When it comes to reducing your sugar intake, you’d probably start by eliminating the obvious culprits.
Cakes, cookies and chocolates are likely the first to go. Next, you might ask for less sugar in your drinks.
Good on you if you’re already consciously cutting back on the sweet stuff, but here’s where the bad news comes in: Many hawker favourites like mee siam and fried rice are already sugar bombs in themselves.
According to guidelines by the Health Promotion Board (HPB), added sugars should form no more than 10 per cent of your dietary energy. This translates to approximately 40-55g (eight to 11 teaspoons) daily.
“Added sugar, also known as sucrose, refers to the white substance that you add to tea and coffee,” says Jaclyn Reutens, a clinical and sports dietitian and the founder of Aptima Nutrition & Sports Consultants.
“This should not be confused with other sugars like lactose (found in milk) and fructose (found in fruit). Added sugars translate to empty calories as they provide calories with very little nutritional value. Excess intake of calories – especially empty calories – increases the risk of weight gain which ups the susceptibility to diabetes, heart disease and some cancers.”
Taking the HPB guidelines into consideration, Jaclyn points out that you should be eating no more than 15g (three teaspoons) of added sugar per meal.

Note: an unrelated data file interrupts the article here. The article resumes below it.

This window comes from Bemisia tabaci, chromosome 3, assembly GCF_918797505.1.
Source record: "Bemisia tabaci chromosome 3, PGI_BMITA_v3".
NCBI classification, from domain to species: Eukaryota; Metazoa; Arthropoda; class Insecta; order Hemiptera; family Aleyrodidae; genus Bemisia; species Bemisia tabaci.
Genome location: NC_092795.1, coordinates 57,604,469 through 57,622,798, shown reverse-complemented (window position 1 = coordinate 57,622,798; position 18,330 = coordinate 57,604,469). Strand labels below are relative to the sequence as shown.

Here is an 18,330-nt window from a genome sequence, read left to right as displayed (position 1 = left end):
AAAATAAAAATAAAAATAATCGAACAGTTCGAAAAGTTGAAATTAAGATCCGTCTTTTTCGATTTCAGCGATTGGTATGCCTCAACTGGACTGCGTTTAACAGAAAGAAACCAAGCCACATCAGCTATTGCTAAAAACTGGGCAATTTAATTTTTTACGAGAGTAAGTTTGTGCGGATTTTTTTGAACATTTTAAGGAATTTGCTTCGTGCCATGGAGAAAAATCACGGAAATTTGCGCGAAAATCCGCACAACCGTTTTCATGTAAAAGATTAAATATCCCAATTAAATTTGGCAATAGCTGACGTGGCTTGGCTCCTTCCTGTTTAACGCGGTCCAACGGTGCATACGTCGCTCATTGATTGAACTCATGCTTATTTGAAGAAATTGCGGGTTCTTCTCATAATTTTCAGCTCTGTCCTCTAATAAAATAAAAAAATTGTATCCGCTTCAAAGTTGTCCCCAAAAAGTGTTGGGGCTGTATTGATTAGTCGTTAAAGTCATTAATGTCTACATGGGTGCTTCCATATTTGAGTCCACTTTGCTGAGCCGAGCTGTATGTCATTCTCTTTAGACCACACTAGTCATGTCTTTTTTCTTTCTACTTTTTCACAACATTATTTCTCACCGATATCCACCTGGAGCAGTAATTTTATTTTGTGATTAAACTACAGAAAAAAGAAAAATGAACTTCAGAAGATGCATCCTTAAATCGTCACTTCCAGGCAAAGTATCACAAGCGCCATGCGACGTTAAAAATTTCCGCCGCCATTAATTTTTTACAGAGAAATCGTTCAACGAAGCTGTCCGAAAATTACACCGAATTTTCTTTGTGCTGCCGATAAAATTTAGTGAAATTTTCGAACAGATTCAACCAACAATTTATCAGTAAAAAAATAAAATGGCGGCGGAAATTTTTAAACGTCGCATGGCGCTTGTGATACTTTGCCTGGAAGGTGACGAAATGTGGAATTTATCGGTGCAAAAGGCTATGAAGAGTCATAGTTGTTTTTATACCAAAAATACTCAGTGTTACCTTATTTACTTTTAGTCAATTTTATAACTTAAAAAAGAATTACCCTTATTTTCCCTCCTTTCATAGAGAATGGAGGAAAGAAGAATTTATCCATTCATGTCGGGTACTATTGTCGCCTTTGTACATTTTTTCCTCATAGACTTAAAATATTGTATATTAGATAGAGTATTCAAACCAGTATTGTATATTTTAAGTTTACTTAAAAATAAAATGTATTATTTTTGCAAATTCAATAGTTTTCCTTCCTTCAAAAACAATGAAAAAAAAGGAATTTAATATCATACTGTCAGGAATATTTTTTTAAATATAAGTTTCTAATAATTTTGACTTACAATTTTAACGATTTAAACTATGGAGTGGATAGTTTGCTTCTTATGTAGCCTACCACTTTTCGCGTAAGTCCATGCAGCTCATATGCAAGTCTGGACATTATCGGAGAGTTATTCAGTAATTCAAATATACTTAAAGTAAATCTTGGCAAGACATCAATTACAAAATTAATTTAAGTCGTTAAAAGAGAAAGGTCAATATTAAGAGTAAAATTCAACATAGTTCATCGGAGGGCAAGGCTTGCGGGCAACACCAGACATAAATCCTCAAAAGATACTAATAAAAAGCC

That said, she cautions that this is not as straightforward in reality since it is hard to ascertain how much sugar there is in a dish.
Moreover, each dish can be prepared very differently by two different people.
“It’s easier to ask for less sugar or syrup in your drinks and desserts. For hidden sugars such as those found in gravies and sauces, simply eat less and do not ask for extra,” she says.
Make an informed choice the next time you pay a visit to your favourite food centre.
Often, savoury dishes can be laden with hidden sugars though they don’t taste sweet.
Here’s what to avoid.
This article was first published in Shape.
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Published at Sun, 12 Nov 2017 04:00:00 +0000